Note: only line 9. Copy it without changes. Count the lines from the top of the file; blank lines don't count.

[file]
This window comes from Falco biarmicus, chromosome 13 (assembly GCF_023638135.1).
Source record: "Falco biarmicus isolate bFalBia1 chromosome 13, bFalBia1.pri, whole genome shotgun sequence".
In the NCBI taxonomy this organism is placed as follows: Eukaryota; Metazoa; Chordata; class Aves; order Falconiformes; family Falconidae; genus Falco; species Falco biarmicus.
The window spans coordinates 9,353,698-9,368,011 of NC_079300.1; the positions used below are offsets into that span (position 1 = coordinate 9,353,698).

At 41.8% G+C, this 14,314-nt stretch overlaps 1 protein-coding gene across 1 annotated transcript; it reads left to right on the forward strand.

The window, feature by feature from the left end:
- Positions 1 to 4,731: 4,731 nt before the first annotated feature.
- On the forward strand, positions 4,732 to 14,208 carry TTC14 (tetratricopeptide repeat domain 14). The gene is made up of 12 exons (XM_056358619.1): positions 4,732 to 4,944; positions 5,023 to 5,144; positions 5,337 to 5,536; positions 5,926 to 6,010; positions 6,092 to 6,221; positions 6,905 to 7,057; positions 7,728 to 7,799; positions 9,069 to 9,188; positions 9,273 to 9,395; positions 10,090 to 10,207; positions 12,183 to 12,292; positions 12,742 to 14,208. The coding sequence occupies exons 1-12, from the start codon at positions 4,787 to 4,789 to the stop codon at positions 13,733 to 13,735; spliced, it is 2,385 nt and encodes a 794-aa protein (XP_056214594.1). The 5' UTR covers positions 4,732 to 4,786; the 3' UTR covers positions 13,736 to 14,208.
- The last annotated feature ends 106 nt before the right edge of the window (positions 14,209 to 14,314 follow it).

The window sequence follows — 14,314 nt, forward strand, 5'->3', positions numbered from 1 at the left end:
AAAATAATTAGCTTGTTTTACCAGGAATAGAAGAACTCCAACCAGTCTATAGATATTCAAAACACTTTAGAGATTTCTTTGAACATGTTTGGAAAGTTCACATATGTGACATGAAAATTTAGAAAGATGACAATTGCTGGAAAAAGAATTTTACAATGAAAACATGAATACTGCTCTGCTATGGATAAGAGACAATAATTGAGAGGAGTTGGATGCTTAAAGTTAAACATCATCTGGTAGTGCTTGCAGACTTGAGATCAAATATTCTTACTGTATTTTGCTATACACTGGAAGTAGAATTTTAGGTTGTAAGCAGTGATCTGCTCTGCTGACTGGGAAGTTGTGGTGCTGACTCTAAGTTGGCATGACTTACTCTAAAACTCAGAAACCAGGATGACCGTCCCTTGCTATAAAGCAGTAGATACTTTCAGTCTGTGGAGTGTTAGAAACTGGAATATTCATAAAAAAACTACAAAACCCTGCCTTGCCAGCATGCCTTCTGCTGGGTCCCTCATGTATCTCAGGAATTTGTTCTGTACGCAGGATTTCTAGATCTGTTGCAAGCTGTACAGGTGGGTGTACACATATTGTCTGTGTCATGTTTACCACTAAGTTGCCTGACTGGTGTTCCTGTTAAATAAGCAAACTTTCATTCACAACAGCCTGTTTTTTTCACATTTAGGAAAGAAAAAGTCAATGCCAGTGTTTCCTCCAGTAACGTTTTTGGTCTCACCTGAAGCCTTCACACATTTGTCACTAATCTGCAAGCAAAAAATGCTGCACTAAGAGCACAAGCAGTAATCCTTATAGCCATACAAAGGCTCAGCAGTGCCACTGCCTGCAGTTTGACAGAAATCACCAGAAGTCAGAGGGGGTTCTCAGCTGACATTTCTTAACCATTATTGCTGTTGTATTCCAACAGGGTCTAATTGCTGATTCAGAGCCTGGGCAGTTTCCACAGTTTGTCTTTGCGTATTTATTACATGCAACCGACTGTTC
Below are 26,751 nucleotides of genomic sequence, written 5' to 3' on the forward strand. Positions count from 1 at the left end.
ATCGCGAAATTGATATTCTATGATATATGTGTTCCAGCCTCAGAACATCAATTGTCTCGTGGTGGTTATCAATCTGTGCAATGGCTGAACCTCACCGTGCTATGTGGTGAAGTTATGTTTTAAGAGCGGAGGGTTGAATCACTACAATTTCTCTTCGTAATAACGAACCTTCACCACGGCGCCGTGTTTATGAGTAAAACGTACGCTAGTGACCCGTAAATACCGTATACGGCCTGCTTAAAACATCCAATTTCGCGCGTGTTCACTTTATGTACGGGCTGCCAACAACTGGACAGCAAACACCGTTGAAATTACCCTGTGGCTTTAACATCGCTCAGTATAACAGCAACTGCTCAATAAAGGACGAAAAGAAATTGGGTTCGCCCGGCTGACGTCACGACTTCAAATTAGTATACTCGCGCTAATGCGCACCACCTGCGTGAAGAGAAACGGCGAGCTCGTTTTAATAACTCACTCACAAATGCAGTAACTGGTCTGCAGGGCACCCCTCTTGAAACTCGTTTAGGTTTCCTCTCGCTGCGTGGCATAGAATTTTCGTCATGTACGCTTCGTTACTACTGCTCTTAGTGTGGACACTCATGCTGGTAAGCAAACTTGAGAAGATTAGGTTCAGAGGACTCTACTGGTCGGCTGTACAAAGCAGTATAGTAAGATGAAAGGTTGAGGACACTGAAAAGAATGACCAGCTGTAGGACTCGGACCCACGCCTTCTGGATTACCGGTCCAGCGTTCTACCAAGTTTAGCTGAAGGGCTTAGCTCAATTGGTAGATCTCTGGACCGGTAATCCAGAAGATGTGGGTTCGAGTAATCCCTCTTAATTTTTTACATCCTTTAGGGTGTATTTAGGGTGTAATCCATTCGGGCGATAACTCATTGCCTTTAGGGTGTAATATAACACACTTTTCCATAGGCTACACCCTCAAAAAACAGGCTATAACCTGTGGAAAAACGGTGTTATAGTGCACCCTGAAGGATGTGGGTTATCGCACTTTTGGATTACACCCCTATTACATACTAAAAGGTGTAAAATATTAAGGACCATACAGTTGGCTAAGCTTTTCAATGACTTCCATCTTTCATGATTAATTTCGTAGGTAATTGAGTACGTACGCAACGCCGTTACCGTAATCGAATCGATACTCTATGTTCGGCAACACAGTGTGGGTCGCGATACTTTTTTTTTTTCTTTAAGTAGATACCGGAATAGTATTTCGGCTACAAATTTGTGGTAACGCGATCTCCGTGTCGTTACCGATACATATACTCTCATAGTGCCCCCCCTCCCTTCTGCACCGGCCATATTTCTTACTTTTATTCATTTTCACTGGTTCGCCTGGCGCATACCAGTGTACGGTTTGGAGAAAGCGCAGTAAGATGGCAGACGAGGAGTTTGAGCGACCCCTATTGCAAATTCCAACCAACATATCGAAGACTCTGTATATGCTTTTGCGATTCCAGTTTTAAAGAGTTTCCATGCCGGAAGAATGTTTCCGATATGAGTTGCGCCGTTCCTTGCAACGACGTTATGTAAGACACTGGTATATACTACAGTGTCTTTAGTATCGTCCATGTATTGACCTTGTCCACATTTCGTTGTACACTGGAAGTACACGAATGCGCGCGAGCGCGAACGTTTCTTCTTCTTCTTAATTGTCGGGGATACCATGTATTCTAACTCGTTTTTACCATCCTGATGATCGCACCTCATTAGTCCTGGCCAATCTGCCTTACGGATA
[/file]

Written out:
- The last annotated feature ends 106 nt before the right edge of the window (positions 14,209 to 14,314 follow it).